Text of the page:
Fetal Cardiology

Regional Brain Growth Trajectories in Fetuses with Congenital Heart Disease

Regional Brain Growth Trajectories in Fetuses with Congenital Heart Disease Caitlin K Rollins 1 2, Cynthia M Ortinau 3, Christian Stopp 4, Kevin G Friedman 4 5 6, Wayne Tworetzky 4 5 6, Borjan Gagoski 7 8, Clemente Velasco-Annis 7, Onur Afacan 7 8, Lana Vasung 7 8, Jeanette I Beaute 1, Valerie Rofeberg 4, Judy A Estroff 3 5 7 8, P Ellen Grant 7 8, Janet S Soul 1 2 5, Edward Yang 7 8, David Wypij 4 6 9, Ali Gholipour 7 8, Simon K Warfield 7 8, Jane W Newburger 4 6 Ann Neurol. 2021 Jan;89(1):143-157.  doi: 10.1002/ana.25940. Epub 2020 Nov 4. PMID: 33084086 DOI: 10.1002/ana.25940   Take Home Points: This novel study suggests that fetuses with congenital heart disease (CHD) especially those with lowest cerebral substrate delivery, show a region-specific pattern of small brain volumes and impaired brain growth before 32 weeks gestation. The brains of fetuses with CHD were more similar to those of CHD-related than optimal controls, suggesting genetic or environmental factors also contribute.     Commentary from Dr. Manoj Gupta (New York, USA), section editor of Pediatric & Fetal Cardiology Journal Watch: In this interesting study the authors investigated the abnormal brain development in utero in association with congenital heart disease, with fetal magnetic resonance imaging (MRI). From 2014 to 2018, the authors enrolled 179 pregnant women into 4 groups: 1. “HLHS/TGA” fetuses with hypoplastic left heart syndrome (HLHS) or transposition of the great arteries (TGA) - diagnoses with lowest fetal cerebral substrate delivery; 2. “CHD-other,” with other CHD diagnoses; 3. “CHD-related,” healthy with a CHD family history; and 4. “optimal control,” healthy without a family history.   Two MRIs were obtained between 18 and 40 weeks gestation. Random effect regression models assessed group differences in brain volumes and relationships to hemodynamic variables.   HLHS/TGA (n = 24), CHD-other (50), and CHD-related (34) groups each had generally smaller brain volumes than the optimal controls (71). Compared with CHD-related, the HLHS/TGA group had smaller subplate (−13.3% [standard error = 4.3%], p < 0.01) and intermediate (−13.7% [4.3%], p < 0.01) zones. These volumetric reductions were associated with lower cerebral substrate delivery.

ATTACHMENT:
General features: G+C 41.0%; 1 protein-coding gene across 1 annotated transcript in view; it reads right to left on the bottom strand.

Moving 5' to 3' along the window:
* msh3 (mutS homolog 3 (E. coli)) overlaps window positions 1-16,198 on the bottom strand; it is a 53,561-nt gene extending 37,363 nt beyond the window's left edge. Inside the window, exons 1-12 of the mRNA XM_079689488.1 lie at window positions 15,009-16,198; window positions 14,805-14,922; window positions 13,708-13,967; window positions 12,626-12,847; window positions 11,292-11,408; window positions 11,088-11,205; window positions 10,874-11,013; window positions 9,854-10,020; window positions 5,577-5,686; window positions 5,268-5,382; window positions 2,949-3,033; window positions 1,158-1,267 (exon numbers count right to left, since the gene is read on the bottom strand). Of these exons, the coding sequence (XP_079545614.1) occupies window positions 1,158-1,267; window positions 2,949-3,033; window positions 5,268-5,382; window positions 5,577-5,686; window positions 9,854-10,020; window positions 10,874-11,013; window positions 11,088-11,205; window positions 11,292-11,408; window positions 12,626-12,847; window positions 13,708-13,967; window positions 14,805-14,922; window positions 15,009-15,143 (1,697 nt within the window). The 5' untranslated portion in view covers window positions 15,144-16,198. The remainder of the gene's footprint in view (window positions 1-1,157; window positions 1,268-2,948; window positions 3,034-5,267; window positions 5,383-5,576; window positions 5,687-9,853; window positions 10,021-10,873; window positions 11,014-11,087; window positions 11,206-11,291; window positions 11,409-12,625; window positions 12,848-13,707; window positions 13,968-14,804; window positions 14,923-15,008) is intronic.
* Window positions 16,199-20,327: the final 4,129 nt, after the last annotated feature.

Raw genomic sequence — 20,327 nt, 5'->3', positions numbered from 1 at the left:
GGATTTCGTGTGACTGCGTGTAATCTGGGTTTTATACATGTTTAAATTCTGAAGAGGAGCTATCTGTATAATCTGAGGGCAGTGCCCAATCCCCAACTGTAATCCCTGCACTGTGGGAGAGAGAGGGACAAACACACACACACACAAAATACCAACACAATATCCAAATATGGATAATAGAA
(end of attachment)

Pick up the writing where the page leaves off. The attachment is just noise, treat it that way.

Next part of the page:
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Postnatal impact of a prenatally diagnosed double aortic arch

Postnatal impact of a prenatally diagnosed double aortic arch Trisha V Vigneswaran 1 2 3, Milou Pm Van Poppel 3, Benedict Griffiths 4, Paul James 4, Haran Jogeesvaran 5, Zehan Rahim 6, John M Simpson 7 2 3, Simone Speggiorin 7, Vita Zidere 7 2, Andrew Nyman 4   Arch Dis Child. 2020 Oct 28;archdischild-2020-318946.  doi: 10.1136/archdischild-2020-318946. Online ahead of print.   PMID: 33115711 DOI: 10.1136/archdischild-2020-318946   Take Home Points: Early signs of tracheal compression are common and therefore delivery where onsite neonatal support is available is recommended. Significant tracheal compression may be present even in the absence of symptoms. Genetic testing may be offered following detection of double aortic arch.     Commentary from Dr. Manoj Gupta (New York, USA), section editor of Pediatric & Fetal Cardiology Journal Watch: In this interesting study, the authors performed a retrospective review of the postnatal outcome for prenatally diagnosed double aortic arch.   Data was collected from two fetal cardiology units from 2014 to 2019, 50 cases were identified prenatally and 48 had postnatal follow-up. After birth, there was a complete DAA with patency of both arches in 8/48 (17%) and in 40/48 (83%) there was a segment of the left arch which was a non-patent, ligamentous connection.   Stridor was present in 6/48 (13%) on the day of birth. Tracheo-oesophageal compressive symptoms/signs were present in 31/48 (65%) patients at median age of 59 days (IQR 9–182 days). Seven of 17 (41%) asymptomatic cases demonstrated moderate–severe tracheal compression.   All morphologies of DAA caused symptoms and morphology type was not predictive of significant tracheal compression (p=0.3).    

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